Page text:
Research Triangle Park, N.C. — It was the pastor in the race who drew first blood in Monday night's televised debate between Republican U.S. Senate primary candidates.
"It is so critical that we have someone who is electable," Rev. Mark Harris of Charlotte said when asked what distinguished him from the other candidates. "There are two individuals on this platform tonight who carry with them baggage that I believe Kay Hagan will use to rip them apart."
Harris was referring to House Speaker Thom Tillis and Dr. Greg Brannon of Cary. Polls have consistently shown either one of the three as most likely to win the May 6 primary or participate in a summer runoff primary. The winner will take on Hagan, an incumbent Democrat.
A fourth candidate, Wilkesboro nurse Heather Grant, did not draw fire from her three competitors. Consistent with her other debate and forum appearances, Grant also passed on the opportunity to be critical of the other candidates.
"For me, this race is not about being the next senator. What it is about is the future of our nation," she said.
The debate was the third televised showdown between the four candidates and the last before the primary. It was hosted by UNC-TV at the station's Research Triangle Park studios.
Harris landed his first jab at Brannon, referencing a lawsuit in which the obstetrician was found civilly liable for misleading investors and ordered to pay more than $500,000 in restitution and legal fees.
Most polls show Tillis is closest to achieving the 40 percent support needed to avoid a runoff, leaving Harris and Brannon jockeying for second place and the opportunity to call for a runoff.
Brannon largely brushed off Harris' criticism, preferring instead to focus on Tillis.
He implied several times that states like North Carolina made a mistake when it deferred to the U.S. Supreme Court decision upholding the Affordable Care Act.
"The state must say no to the Supreme Court," Brannon said.
Brannon left UNC-TV studios before he could be pressed on that answer. But throughout the debate, Brannon insisted he was the only candidate with the constitutional knowledge to represent North Carolina in the Senate.
He also criticized Tillis for saying on a radio show that the ACA, referred to as "Obamacare" by some, was "a good idea" that couldn't be paid for.
"I think this is a distinction between myself and Thom," he said.
Democrats have cited that same radio interview in ads attacking Tillis, who brushed off the criticism.
"It doesn't sound like either Greg Brannon or Kay Hagan get my sarcasm," he said after the debate.
During the debate and afterwards, Tillis pointed to his record on the Affordable Care Act, saying that, under his leadership, the General Assembly passed a measure prohibiting North Carolina from establishing an online marketplace under the law.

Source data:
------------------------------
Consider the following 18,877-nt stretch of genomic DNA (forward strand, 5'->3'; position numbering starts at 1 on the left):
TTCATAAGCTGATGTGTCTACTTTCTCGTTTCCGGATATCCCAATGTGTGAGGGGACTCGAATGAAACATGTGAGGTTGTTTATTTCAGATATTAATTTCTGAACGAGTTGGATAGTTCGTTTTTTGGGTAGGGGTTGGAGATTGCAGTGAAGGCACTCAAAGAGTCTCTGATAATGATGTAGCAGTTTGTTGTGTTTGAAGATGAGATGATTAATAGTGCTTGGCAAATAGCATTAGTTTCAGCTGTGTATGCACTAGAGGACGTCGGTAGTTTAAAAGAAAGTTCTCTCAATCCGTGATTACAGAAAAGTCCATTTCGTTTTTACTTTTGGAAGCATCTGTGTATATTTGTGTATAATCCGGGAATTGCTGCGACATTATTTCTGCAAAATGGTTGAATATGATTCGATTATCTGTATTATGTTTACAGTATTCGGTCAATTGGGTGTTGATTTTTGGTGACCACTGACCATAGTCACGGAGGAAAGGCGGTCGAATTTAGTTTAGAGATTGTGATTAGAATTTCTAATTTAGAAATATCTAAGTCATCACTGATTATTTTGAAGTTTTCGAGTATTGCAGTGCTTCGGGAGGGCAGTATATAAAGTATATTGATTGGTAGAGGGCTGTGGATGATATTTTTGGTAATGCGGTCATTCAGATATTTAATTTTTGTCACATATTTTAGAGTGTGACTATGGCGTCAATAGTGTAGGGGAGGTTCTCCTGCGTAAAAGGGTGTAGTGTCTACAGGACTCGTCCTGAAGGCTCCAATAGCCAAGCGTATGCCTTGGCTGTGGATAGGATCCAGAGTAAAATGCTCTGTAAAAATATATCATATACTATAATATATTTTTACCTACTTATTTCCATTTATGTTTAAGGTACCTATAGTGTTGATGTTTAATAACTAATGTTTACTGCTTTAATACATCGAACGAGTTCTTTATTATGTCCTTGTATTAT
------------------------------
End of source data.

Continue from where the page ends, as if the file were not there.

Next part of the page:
Harris was even more pointed in his criticism. In his closing statement, he referenced an episode in which Tillis pushed for a big campaign donor to be appointed to the UNC Board of Governors, considered a plum patronage appointment. He also pointed to a prediction that Tillis made in 2012 that the marriage ban would pass but later be repealed.
"It's a generational issue," Tillis was quoted as saying, according to The Associated Press. "If it passes, I think it will be repealed within 20 years."
Harris seized on that statement, saying Tillis isn’t truly committed to conservative values. He likened Tillis to U.S. Sens. Lindsay Graham of South Carolina and John McCain of Arizona, Republicans who many in more conservative circles view as too accommodating to Democrats and centrists.
Tillis’ campaign has focused on pragmatism and the ability to get things done.
"Being conservative is something you do, not something you say," Tillis said, playing up his experience in the legislature.
He countered Harris by saying his Republican opponents were adopting tactics used by Hagan and Sen. Harry Reid, the Democratic majority leader in the U.S. Senate.
"I think that's just borrowing from the same fiction the Democrats are trying to use against us," Tillis said.
Brannon, meanwhile, called for Republicans to "run toward" rock-ribbed positions on social issues such as abortion.
"The Republican Party is a great party because of the sanctity of life," he said.
Asked why he felt the need to point to what he characterized as "baggage" Monday night, Harris said voters should consider who is best able to take on Hagan.
"If we don't point them out now in this primary, I can assure you they will be pointed out in the second week of October," Harris said, referencing the beginning of North Carolina's early-voting period, when many negative ads are running.
During the debate, Tillis focused his criticism on Hagan and President Barack Obama.
"I am disgusted by the lack of respect for the Constitution demonstrated by Kay Hagan," Tillis said in reply to a question about how courts and lawmakers should interpret the country's founding document.